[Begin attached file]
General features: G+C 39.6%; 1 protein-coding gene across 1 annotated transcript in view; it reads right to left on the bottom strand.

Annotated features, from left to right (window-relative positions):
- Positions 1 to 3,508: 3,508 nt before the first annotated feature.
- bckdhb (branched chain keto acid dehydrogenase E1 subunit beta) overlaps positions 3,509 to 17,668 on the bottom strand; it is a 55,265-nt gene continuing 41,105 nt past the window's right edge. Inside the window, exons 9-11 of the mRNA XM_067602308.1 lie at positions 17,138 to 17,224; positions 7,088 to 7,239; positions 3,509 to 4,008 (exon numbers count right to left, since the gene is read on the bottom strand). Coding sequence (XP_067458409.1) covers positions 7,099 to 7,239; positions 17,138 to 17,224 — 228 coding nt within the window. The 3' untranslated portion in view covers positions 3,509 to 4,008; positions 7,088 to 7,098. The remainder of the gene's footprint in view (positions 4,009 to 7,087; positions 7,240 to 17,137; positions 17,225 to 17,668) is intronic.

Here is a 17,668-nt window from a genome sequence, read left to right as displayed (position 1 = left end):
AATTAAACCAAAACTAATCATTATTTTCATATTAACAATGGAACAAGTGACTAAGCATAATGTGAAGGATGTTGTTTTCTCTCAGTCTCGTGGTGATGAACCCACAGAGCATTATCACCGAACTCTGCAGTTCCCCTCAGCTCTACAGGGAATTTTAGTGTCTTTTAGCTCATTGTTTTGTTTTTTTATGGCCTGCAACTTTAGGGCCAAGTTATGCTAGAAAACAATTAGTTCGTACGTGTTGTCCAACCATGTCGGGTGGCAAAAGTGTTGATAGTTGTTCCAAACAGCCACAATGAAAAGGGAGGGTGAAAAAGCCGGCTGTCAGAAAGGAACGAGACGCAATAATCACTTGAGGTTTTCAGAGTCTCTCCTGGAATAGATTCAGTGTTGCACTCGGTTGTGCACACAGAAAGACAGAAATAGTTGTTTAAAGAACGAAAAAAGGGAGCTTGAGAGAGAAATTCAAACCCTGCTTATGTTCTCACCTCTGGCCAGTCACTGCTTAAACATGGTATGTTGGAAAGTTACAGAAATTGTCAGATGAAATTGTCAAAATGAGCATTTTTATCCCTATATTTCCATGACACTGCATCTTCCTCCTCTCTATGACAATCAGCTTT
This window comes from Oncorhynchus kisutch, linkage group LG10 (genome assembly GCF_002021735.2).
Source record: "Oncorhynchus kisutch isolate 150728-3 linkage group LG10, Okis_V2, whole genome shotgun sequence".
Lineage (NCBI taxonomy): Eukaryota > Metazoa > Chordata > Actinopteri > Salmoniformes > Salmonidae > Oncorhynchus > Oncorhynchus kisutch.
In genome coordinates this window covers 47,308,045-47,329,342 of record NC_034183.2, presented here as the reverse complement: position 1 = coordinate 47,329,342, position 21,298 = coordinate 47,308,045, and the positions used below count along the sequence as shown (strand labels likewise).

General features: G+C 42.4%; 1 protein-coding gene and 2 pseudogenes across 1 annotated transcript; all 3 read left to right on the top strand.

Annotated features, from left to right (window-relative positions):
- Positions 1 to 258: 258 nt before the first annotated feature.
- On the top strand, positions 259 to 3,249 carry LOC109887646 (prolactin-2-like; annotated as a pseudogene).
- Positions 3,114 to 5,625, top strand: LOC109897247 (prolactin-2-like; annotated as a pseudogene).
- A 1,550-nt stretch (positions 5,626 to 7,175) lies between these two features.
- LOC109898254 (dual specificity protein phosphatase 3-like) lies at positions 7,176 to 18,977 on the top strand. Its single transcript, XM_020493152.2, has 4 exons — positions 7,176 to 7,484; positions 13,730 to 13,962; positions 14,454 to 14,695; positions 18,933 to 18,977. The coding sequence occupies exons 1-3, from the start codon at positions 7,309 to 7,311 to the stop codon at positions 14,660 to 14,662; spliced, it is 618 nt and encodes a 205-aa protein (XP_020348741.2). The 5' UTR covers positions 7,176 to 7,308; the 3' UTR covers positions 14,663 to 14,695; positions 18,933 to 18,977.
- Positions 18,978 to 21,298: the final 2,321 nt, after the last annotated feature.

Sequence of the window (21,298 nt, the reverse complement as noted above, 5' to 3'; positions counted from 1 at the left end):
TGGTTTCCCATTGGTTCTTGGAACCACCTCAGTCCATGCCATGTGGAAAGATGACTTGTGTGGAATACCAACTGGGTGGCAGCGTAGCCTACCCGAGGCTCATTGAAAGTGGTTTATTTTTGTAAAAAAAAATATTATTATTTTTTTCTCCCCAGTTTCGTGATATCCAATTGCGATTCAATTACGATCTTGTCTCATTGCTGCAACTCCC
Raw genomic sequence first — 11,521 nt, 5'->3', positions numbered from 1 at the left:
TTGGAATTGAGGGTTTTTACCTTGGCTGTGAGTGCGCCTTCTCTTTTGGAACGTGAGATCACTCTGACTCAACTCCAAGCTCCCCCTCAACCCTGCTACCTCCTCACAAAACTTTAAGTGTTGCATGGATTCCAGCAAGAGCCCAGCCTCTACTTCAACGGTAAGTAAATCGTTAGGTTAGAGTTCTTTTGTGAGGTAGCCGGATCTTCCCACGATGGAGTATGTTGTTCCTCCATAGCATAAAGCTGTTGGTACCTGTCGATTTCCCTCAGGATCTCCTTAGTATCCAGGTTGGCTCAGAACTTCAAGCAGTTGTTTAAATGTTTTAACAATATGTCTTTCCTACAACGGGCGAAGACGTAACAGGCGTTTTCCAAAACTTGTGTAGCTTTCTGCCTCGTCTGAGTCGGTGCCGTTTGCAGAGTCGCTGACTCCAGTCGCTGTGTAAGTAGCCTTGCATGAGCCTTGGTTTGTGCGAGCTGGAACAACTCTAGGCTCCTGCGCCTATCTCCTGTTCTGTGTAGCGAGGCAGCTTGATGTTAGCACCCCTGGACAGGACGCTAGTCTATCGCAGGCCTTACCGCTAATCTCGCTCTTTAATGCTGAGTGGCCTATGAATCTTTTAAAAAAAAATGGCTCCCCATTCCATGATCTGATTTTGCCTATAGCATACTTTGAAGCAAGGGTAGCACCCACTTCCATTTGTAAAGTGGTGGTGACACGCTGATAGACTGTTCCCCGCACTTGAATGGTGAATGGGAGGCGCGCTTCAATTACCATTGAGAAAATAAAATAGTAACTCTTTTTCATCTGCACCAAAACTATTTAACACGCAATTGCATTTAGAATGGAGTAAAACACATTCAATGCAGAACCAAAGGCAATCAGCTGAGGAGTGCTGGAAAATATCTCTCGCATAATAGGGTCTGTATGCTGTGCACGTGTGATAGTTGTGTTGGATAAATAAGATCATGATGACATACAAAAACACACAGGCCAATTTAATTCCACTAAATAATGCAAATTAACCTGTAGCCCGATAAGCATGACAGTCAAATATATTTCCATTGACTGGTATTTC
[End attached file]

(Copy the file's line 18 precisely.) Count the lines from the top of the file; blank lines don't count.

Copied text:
- Positions 18,978 to 21,298: the final 2,321 nt, after the last annotated feature.